A Process can be defined as a collection of equipment, methods, people, and systems used together to produce the products/ services required. A Process Strategy in an organization’s approach is to transform resources into goods and services. The objective of the process strategy is to build a process that meets customer requirements and product specifications within cost and other managerial constraint. The process selected will have a long term effect on efficiency and flexibility of production, as well as on cost and quality of goods produced. Therefore much of the company’s operations strategy is provided at the time of process decision. Within a given facility, several strategies may be used. These strategies are often classified as:
Fig. 1 Process-Focused Repetitive-Focused Product focused
Process-Focused Strategy The characteristics: facilities are organized by process, similar processes are together (example: all drill presses are together), low volume, high variety products, ‘Jumbled’ flow. Products follow many different paths. Other names for process focused strategy are intermittent process or Job shop.
Process-Focused Strategy Examples: Machine Shop, Hospital, and Bank.
Custom Woodworking shop
Advantages: 1. Greater product flexibility 2. More general purpose equipment 3. Lower initial capital investment Disadvantages: 1. High variable costs 2. More highly trained personnel 3. More difficult production planning & control 4. Low equipment utilization (5% to 25%) Repetitive Focused Strategy Characteristics: Facilities often organized by assembly lines, Characterized by modules, Parts & assemblies are made previously; Modules are combined for many output options. Other names are Assembly line, Production line E.g. auto-manufacturing, personal computers, house-hold appliances, etc.
Assembly line example
Product focused strategy Characteristics: Facilities are organized by product which require High volume and low variety ; Conversion or further processing of undifferentiated materials such as petroleum, chemicals, or beer; Follows a predetermined sequence of steps, but flow is continuous rather than discrete – highly standardized. Also known as line flow production or continuous production. Examples include paper making, light bulbs, soft drinks, etc. Advantages 1. Lower production cost per unit 2. Lower but more specialized labour skills 3. Easier production planning and control 4. Higher equipment utilization (70% to 90%) Disadvantages 1. Lower product flexibility 2. More specialized equipment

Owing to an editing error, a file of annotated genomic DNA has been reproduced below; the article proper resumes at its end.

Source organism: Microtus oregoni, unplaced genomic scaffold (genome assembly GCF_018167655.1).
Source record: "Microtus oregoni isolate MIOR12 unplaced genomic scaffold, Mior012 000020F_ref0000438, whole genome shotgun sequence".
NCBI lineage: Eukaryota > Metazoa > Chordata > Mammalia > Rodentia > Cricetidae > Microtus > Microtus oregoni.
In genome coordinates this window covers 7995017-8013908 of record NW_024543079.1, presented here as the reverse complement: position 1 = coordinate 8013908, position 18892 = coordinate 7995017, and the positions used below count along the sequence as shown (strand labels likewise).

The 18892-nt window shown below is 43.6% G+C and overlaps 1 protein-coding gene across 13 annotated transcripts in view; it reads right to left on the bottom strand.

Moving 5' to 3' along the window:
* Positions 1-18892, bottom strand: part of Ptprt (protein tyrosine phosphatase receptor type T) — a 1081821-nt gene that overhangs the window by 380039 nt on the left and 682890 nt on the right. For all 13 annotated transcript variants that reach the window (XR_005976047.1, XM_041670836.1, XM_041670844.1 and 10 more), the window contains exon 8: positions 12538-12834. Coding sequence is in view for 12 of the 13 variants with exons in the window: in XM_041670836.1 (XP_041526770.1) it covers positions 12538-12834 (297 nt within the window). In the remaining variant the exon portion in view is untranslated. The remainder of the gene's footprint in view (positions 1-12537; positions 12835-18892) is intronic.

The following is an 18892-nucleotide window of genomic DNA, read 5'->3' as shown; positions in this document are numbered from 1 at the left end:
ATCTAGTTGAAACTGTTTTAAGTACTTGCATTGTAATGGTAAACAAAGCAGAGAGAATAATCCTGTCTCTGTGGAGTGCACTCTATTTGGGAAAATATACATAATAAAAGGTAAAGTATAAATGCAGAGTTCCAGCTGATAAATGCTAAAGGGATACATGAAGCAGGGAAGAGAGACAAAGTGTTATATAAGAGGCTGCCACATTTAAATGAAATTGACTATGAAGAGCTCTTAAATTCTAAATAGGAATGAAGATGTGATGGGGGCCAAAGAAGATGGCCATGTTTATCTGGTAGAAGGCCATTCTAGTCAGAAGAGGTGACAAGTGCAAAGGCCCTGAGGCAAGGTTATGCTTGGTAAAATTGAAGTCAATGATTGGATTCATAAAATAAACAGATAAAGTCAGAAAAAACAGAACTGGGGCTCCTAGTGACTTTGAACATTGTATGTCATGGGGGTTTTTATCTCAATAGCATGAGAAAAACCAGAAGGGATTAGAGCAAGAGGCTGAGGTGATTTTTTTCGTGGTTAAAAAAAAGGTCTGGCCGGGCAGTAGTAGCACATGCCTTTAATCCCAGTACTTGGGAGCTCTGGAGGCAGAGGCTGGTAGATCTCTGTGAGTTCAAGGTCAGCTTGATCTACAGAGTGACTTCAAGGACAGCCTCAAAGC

Types of flow system Continuous flow It is characterized by a streamlined flow of products in the operating system. The Conversion process begins with input of raw material at one end, progresses through the system in an orderly fashion to finally become finished goods at the final stage. Production process is sequential and the required resources are organized in stages. Examples are several chemical processing industries such as manufacture of Petrochemicals, steel, pharmaceutical, cement and glass. It ia also used in a discrete manufacturing industry high volume production of very few varieties (such as electrical bulbs or spark plugs)
Intermittent flow It is characterized by mid-volume, mid-variety products/services. It increases the flow complexities. The flow and capacity balancing are difficult but important in intermittent type of flow system. Process industries use batch production methods while discrete industries use alternative methods of designing layout issues. The capacity estimation is hard and production planning & control is complex.
Process design for intermittent flow in Discreet Manufacturing
Jumbled Flow System It occurs on account of non-standard and complex flow patterns characteristic in certain systems. Items are highly customized here and customer orders for one or a few products. Operational complexity arising out of jumbled flow is high. Discrete manufacturing...
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